By Gary Anderson
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follow Gary Anderson 2017 Apr 23, 7:33pm
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Economic subjects organized for ease of study. This site makes the issues of the day in economics much easier to track:
First Five Topics: 1. Housing Bubble Causes 2. Great Recession Causes 3. Tracking a Potential New Housing Bubble 4. Hoarding the New Gold (bonds) 5. New Normal and Economic Theory
For economics students, this is a great overview of topics of the day in economics. For the long time Patrick people, it would help some understand the issues of the day.
So, there is now a glossary of terms for the articles written at the link above. If you have any suggestions on definitions to add I would consider them:
Base money is Fed money, called High Powered money sometimes. It is money that is not created by banks out of thin air. That money is called broad money. Base money is backed by securities, with the exception of Eurodollars. Eurodollar money is likely to become regulated more and more.
Broad money is created when banks make loans. It is created out of thin air.
Transparent centers where derivatives are cleared, and given collateral to back them. Clearing houses are intermediaries between buyers and sellers.
Counterparties take on risk in order to achieve a loan, or for other reasons. Banks often use counterparties to push risk off their balance sheets.
Derivatives are securities whose price is based upon the price of underlying securities. Derivatives are contracts between prices, based on underlying price. Over the counter derivatives sometimes are blind, and do not have collateral backing. Clearing house derivatives have collateral attached, and clearing houses can be unstable through systemic risk if the counterparties they bring together are unstable. Derivatives are used for speculation and hedging.
Eurodollars are US dollars deposited in foreign financial institutions. Eurodollars are used in a Eurodollar market, a money market. Eurodollars cannot be created out of thin air and are loaned out as base money.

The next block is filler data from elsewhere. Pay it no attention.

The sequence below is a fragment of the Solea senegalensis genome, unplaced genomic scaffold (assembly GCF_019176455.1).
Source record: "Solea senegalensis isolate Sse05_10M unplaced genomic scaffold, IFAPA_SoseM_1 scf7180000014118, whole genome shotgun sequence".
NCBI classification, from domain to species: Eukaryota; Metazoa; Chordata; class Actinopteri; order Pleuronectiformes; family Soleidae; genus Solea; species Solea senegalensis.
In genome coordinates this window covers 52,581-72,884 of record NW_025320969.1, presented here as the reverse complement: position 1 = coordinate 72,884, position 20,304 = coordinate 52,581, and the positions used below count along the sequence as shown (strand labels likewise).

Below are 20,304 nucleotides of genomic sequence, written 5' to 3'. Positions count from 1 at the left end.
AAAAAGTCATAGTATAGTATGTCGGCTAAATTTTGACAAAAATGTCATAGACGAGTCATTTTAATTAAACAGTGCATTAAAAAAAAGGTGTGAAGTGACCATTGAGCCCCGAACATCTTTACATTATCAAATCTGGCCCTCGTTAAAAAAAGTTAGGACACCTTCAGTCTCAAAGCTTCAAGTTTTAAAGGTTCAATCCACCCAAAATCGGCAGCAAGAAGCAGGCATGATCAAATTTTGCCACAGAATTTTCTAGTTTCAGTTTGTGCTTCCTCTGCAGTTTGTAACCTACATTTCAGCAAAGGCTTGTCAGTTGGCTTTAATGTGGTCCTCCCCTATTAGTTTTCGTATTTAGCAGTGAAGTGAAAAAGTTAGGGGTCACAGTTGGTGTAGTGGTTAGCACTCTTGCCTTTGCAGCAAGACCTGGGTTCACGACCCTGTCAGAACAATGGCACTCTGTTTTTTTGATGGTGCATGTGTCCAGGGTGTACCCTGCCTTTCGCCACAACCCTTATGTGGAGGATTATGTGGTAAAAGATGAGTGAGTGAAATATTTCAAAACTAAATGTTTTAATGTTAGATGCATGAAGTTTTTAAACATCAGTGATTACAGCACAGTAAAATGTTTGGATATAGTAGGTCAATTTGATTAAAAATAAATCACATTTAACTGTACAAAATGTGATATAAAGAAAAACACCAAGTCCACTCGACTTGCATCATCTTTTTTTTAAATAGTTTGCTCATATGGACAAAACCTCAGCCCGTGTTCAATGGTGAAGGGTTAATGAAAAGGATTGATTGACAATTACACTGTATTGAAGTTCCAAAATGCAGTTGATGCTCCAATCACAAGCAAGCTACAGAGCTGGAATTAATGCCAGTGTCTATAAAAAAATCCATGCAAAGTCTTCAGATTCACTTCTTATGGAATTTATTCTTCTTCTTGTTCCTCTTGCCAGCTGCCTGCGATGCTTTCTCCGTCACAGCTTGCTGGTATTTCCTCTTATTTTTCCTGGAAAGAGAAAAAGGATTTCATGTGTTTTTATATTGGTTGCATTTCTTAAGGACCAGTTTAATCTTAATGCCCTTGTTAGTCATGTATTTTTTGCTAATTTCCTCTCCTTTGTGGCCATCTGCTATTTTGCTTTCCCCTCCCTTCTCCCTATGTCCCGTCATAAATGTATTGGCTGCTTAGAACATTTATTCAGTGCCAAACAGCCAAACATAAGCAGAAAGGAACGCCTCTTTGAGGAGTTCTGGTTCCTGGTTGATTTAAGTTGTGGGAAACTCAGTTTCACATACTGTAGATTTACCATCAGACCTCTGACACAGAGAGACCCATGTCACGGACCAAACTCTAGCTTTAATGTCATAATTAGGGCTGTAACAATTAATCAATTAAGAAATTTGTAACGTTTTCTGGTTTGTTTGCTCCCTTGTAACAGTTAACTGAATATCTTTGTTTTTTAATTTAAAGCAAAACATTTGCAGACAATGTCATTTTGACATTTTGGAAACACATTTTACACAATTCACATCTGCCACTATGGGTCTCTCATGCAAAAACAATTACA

Rate banks usually charge customers for swaps. This is the higher fixed rate. Sometimes swaps are required by banks for midsized and small firms qualifying for loans. Banks often take the floating LIBOR rate, which is a lower rate.
In 2005, Greenspan pointed out efforts to raise short term rates should have pushed long rates up. But of course, that did not happen. The conundrum is that long rates stay low. The reason is there is massive demand for long bonds. It is simple supply and demand, not a conundrum. Greenspan's structured finance has created the derivative/collateral/new normal financial monstrosity we now have.
Putting up collateral in the derivatives markets requires some collateral to take a haircut. Often times this is corporate debt, not as pristine as treasury or other sovereign debt. Haircuts can be as much as 20 percent of the value of the collateral.
IOR or IOER
Interest on reserves and interest on excess reserves. These are terms used interchangeably. The Fed pays banks interest on reserves which are base money.
London Interbank Offered Rate. Libor is a floating rate as opposed to fixed swaps rates, which are higher unless there is a financial meltdown. Where a financial meltdown happens, the LIBOR rate can exceed the fixed rates, freezing the banks.
The discipline in economics most concerned with overall GDP (gross domestic product) and large economic issues such as interest rates and Fed behavior, as opposed to microeconomics.
The discipline in economics most concerned with the behavior of firms and individuals and how they react to the greater macroeconomic environment.
New gold is actually debt. It can be corporate debt, or it can be treasuries. Treasuries are the highest form of debt, and are considered better collateral than real, physical gold in the swaps, or derivatives markets.
Abnormally slow growth and low long bond yields, once thought to be abnormal, are now normal after the 2007-2008 credit crisis and the Great Recession of 2008-2012.
Sterilization is the act of the Fed tightening in one aspect of policy in order to loosen the money supply in another aspect of policy.
Structured finance, often using swaps, pushes risk off banks and onto counterparties. It often puts risk onto clearing houses as well.
Exchanging one form of loan for another. Banks most often, but not always, take the lower LIBOR rate which is a floating rate, in exchange for their customers who want inflation protection and take the higher fixed rate. This usually works into the banks favor and when it doesn't the banks freeze up and Great Recessions with credit crises begin.
Westfalia or Westphalia Peace
This was an agreement between sovereign European nations to treat each other with respect. It is the perfect sovereignty, as opposed to the perverted sovereignty of Adolph Hitler or even Donald Trump. The excesses of globalization, ie. with banks having too much power over the nations, is another failure of interaction of the nations that destroys perfect sovereignty.